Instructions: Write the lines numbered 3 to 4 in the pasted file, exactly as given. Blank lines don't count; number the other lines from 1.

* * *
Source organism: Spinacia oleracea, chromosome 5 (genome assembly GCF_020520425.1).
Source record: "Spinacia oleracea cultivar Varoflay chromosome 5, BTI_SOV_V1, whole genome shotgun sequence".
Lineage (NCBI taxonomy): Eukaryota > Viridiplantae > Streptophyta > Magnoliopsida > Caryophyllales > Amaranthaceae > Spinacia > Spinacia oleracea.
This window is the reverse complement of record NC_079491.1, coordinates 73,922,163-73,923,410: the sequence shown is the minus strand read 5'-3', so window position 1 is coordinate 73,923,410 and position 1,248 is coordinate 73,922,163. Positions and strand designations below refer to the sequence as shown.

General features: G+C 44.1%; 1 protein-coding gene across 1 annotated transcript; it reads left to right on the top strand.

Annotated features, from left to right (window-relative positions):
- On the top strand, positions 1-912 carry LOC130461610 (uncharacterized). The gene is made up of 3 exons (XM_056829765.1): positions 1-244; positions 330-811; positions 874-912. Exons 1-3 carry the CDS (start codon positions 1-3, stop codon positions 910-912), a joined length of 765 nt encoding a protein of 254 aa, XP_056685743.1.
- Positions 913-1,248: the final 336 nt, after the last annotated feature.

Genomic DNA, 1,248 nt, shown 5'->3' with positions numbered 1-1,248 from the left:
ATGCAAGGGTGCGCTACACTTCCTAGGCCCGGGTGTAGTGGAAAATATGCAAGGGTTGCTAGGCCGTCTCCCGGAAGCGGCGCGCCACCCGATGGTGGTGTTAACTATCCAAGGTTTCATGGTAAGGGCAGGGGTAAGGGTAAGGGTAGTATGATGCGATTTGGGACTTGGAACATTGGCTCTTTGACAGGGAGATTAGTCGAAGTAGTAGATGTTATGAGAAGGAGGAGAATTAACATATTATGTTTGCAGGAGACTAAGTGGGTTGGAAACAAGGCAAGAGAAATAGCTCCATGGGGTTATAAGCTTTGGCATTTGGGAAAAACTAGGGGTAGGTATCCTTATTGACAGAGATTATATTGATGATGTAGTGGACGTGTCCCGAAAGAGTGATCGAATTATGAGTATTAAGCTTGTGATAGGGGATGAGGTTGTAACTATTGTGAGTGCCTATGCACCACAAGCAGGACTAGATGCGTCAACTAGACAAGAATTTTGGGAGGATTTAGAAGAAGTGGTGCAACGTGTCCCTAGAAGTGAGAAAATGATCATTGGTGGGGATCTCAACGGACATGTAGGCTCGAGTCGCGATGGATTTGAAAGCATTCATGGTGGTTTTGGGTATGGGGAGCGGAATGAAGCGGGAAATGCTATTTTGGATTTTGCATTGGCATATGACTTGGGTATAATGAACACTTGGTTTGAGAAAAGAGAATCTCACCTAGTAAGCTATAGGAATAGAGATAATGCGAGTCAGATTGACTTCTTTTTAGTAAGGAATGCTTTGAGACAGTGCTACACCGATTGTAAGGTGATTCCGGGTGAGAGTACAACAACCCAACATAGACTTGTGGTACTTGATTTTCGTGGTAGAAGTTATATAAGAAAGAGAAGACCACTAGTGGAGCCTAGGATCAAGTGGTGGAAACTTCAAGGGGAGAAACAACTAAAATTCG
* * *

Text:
Lineage (NCBI taxonomy): Eukaryota > Viridiplantae > Streptophyta > Magnoliopsida > Caryophyllales > Amaranthaceae > Spinacia > Spinacia oleracea.
This window is the reverse complement of record NC_079491.1, coordinates 73,922,163-73,923,410: the sequence shown is the minus strand read 5'-3', so window position 1 is coordinate 73,923,410 and position 1,248 is coordinate 73,922,163. Positions and strand designations below refer to the sequence as shown.